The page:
Award-Winning Ad Exec Produces New Documentary On The “Other Boston Busing Story”

Barton F. Graf founder Gerry Graf talks about the new film, and growing up in the METCO Boston busing program.

Award-Winning Ad Exec Produces New Documentary On The “Other Boston Busing Story”

When you think of busing in Boston, chances are it’s not about public transit, but rather a dark episode in the city’s history that sparks images of violence, intolerance, and racial tension. And while most of the historical spotlight has been on the forced busing to desegregate the city’s schools and its legacy, there’s another Boston busing story that is lesser known. Now, Barton F. Graf agency founder Gerry Graf has teamed up with director Mike Mascoll on a film about METCO, a voluntary busing program launched in the 1960s, that takes inner-city Boston kids out to attend school in the suburbs.


On The Line was co-produced by Graf, who grew up in Lexington, MA, a primarily white suburb about 15 miles northwest of Boston. From a young age, Graf’s parents were a host family in the METCO program, and he grew up with schoolmates and close friends who made the round trip bus ride every day to the suburbs from inner-city neighborhoods like Dorchester and Roxbury.

Mike Mascoll grew up as one of those inner-city kids making the suburban trek in search of a better education and opportunity. After reading Susan Eaton’s book about METCO, The Other Boston Busing Story, Mascoll thought there was enough there for a documentary, but wanted to expand on Eaton’s book. “She only interviewed METCO students, so there was no perspective from the people and students from Lexington’s suburban community,” says Mascoll, who founded LEV Media Group. “So I was looking to get a balanced look at the entire experience.”

The film talks to current and former chairpersons and administrators, teachers, parents, and students on both sides of the METCO program, to paint a much different, and positive, picture than the one that occurred in South Boston. The reasons for that are plentiful, but primarily revolve around the fact that METCO was voluntary, and that its goal went beyond racial desegregation to also strive to improve the education for all involved.

Now, it’s far from a post-racial kumbaya situation, with city kids often finding challenges balancing and reconciling their suburban school life with their identities back home. But through revealing interviews, they talk about how the opportunity was well worth the sacrifices like 5 a.m. wake-ups, and an hours-long daily commute all through their school years. And true to Mascoll’s goal, we also hear about the positive impact the program had on Lexington and the suburban students.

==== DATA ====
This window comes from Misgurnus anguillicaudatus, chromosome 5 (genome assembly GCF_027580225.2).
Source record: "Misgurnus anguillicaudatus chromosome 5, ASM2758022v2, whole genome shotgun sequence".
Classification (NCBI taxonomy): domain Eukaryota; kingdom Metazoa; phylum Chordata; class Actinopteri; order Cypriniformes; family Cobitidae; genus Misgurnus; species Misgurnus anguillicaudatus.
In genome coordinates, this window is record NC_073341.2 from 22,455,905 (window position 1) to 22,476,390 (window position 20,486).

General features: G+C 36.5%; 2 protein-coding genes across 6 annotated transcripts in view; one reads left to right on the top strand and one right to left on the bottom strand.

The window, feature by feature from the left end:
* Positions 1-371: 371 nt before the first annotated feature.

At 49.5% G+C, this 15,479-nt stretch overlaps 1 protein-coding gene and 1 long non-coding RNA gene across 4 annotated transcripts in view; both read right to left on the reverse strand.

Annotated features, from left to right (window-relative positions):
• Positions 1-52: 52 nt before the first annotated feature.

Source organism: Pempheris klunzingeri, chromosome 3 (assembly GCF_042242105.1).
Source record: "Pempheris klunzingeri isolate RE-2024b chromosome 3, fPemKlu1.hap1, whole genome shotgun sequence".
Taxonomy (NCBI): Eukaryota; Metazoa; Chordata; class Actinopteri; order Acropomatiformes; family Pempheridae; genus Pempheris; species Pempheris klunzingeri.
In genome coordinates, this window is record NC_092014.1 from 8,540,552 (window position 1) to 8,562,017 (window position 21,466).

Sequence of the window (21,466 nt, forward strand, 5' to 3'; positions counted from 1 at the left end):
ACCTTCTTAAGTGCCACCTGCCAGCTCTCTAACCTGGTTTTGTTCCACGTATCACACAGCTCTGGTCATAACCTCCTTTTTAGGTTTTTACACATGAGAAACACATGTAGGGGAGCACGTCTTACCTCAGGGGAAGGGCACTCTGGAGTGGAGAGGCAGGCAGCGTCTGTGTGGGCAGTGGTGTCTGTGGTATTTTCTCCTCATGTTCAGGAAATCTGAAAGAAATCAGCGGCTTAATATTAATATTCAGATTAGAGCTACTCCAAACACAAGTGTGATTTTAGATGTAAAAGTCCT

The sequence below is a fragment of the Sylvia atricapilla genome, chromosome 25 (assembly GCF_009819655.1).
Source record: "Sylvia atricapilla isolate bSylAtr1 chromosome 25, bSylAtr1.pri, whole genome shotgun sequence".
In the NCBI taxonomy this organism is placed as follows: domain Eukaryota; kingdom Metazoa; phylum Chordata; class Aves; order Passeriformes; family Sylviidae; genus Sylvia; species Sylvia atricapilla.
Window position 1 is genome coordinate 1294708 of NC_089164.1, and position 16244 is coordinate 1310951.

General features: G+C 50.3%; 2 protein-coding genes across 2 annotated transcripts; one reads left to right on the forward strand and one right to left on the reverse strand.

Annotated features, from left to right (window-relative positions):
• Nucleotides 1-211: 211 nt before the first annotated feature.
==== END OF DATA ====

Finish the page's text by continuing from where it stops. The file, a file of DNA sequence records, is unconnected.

Initially, Mascoll had called Graf to be one of the former Lexington students interviewed in the film. Graf says he never really thought of his school days as anything out of the ordinary. “I never gave my experience much thought until Mike called me up to ask, what a suburban kid like me really learned,” says Graf. “It got me thinking about really important things in our lives. The different facets of the story, the education aspect, the racial aspect, the way Mike set the film up with both the kids who were bussed and the kids from Lexington, I just thought it was going to make a really nice story.”

Pretty soon, Graf decided to get more involved, enlisting his agency’s new in-house production department Barton F. Productions 9000. “We started talking about doing the titles and end credits, just helping out here and there with some nuts and bolts,” says Graf. “This was an opportunity to see how our producers could help to make a documentary. It was a great way to give the department experience in something besides creating ads. Very simply, it was helping out a friend to make a film that was his dream, which was fantastic, helping someone tell a very important story. There are a lot of reasons why Mike’s film just fit perfectly in with us.”


For Mascoll, the broader goal of the film is to not only mark the 50th anniversary of METCO but help its new leadership move the program forward.

“It’s about getting more communities involved,” says Mascoll. “I think it was about 37 communities today, which is what it was in the 1970s. Even enrollment, it was 3,200 in 1977 and it’s 3,200 today. What does that tell you? The growth isn’t there. So my first goal was to support the program, and give it a bit more visibility as a model that could be used beyond Massachusetts across the country.”

Mascoll recently hosted a screening of the film and panel discussion at Harvard and aims to take the film to colleges and universities across the U.S.

About the author

Jeff Beer is a staff editor at Fast Company, covering advertising, marketing, and brand creativity. He lives in Toronto.